2019 is being called “the year of protest.” A nexus of corruption, inequality, and unaccountable and unresponsive governments has galvanized citizens across the globe. “People are saying ‘pay attention to us, you are there to serve us,’” observed Nancy Lindborg, USIP president and CEO. This year’s wave of people power shows that governments—whether they are democratic, semi-democratic, or authoritarian—are not immune to collective civic pressure.
Great power politics is resurgent in South Asia today. China’s growing military ambition in the region is matched in financial terms by its Belt and Road Initiative, the largest and most advanced component of which is the China-Pakistan Economic Corridor. What remains unclear is how the United States should navigate the new dynamic. This report, which is based on research and consultations with experts worldwide, addresses the question of how the India-Pakistan rivalry will play into the emerging great power competition.
For almost 15 years, Jacqueline O’Neill, now Canada’s first ambassador for women, peace and security, pondered a question that dogs policymakers everywhere and bears heavily on her work: How can gover...
With North Korea’s self-imposed, year-end deadline for a nuclear deal looming, USIP’s Frank Aum says that while complete denuclearization isn’t likely in the near term, “all of the components of a good-enough interim nuclear deal are there, but both sides need to be flexible on some of the harder issues.”
Fresh off a busy election season, Prime Minister-designate Habib Jemli is in the process of forming Tunisia’s next government. That government will have the daunting task of addressing Tunisians’ deep disenchantment with the political class and its failures to live up to the promise of the 2010-2011 uprising that led to the overthrow of longtime dictator Zine El Abidine Ben Ali. “The big problems confronting Tunisians have not been given enough importance” from the country’s political parties, said Abdelfattah Mourou, the first presidential candidate of the Ennahda party, during an interview at USIP.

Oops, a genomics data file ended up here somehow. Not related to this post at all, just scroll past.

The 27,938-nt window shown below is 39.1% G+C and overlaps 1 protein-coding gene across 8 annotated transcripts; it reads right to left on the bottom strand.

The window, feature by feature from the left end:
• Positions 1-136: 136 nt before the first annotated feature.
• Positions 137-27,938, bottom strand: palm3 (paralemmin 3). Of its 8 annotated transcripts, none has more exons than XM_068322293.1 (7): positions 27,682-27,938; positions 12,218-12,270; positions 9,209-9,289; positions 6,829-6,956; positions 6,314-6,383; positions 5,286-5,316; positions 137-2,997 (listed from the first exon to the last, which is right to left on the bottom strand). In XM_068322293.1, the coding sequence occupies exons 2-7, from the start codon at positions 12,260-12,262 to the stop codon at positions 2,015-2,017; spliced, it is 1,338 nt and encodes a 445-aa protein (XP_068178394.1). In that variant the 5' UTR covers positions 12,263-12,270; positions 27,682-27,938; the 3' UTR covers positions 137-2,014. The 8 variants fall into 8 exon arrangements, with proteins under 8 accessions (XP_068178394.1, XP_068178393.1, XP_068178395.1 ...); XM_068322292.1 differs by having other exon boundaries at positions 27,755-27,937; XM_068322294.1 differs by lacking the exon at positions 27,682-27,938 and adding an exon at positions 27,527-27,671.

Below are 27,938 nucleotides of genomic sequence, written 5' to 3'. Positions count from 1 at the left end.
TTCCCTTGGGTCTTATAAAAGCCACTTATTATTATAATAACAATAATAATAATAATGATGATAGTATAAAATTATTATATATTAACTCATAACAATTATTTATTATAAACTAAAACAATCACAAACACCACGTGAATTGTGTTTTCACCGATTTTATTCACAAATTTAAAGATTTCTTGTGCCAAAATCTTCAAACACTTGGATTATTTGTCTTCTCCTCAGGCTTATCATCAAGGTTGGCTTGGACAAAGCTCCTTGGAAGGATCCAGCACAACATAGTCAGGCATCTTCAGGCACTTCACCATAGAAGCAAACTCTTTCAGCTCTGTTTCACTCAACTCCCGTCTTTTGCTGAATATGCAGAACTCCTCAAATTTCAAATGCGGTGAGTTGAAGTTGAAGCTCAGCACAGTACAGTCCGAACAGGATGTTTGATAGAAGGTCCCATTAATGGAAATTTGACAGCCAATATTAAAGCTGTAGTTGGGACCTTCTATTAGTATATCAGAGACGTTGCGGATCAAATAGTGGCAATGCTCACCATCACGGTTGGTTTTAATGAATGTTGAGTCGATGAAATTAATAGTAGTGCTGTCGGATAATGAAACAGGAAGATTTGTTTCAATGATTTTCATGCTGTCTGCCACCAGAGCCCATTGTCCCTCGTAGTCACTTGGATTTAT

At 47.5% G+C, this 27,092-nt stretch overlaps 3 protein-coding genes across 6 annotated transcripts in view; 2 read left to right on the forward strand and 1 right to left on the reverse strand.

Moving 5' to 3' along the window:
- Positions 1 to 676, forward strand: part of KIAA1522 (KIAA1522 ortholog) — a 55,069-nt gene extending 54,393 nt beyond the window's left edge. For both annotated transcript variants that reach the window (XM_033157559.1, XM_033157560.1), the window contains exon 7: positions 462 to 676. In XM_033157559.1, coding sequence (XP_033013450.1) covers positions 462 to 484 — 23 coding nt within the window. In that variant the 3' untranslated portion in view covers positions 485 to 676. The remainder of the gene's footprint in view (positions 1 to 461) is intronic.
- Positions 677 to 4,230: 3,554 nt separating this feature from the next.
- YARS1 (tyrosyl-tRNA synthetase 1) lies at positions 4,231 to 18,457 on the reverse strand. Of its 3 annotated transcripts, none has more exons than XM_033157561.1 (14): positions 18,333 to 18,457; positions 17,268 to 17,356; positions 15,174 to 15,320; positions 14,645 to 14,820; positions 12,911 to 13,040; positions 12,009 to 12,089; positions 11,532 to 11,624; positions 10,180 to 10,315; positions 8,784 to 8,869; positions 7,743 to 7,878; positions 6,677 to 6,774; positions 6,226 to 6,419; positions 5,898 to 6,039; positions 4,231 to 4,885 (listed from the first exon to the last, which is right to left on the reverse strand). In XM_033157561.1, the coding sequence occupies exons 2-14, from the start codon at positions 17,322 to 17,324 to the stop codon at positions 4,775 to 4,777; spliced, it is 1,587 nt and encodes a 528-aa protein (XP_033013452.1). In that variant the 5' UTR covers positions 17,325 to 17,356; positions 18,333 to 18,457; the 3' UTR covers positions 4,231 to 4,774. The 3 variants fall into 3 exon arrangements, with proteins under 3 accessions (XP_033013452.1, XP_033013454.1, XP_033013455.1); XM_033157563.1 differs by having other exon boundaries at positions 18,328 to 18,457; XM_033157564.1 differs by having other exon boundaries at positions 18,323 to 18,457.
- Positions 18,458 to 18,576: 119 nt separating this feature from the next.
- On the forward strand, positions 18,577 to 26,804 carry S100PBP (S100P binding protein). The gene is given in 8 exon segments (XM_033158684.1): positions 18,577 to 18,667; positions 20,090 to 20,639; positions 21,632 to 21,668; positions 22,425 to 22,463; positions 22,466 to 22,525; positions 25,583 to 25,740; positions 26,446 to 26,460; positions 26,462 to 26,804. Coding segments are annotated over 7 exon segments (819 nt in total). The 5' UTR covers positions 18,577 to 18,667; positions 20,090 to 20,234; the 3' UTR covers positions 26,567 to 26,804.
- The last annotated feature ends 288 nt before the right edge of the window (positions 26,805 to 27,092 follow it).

The Israeli-Palestinian conflict has fallen down the list of political priorities in recent years as regional and global powers have been preoccupied with more pressing issues—including tensions with Iran; wars in Syria, Yemen and Libya; unrest in Lebanon, Iraq and Algeria; the rise of intestate competition, including with Russia and China, in the region; and a host of internal issues affecting the countries of the region. However, recent regional developments may present opportunities to reaffirm the tenets that would someday lead to a comprehensive peace.
In Colombia, protesters are demanding that President Ivan Duque address concerns over economic inequality, corruption, the Venezuela crisis and implementation of the 2016 FARC peace accord in what USIP’s Steve Hege calls the country’s “largest mass mobilization in four decades.”
The horrific story of ISIS’s bid to wipe out Iraq’s Yazidi minority is fairly well known in the United States. At least in broad terms, Americans who pay attention to such things understand that the terrorist group’s fanatical gunmen rolled in on a defenseless people, butchered men and boys by the thousands and hauled away young women into sexual slavery in a genocidal plan.
Iraq faces a new political crisis and the risk of more violence after its prime minister, Adel Abdul Mahdi, resigned under pressure from two months of mass demonstrations by youthful protesters. More than 400 people have been reported killed amid authorities’ forceful attempts to disperse the youthful protesters, who say a corrupt elite is failing to provide basic government services and share the country’s wealth with citizens. But Abdul Mahdi is stepping down only after Iraq’s most prominent Shia cleric withdrew his support. USIP’s Sarhang Hamasaeed and Elie Abouaoun discussed where the crisis could lead.
Despite countless lives lost and trillions of dollars spent, violent extremism continues to evolve and spread. Addressing this complex, global phenomenon with roots in local contexts continues to be a top priority of USIP.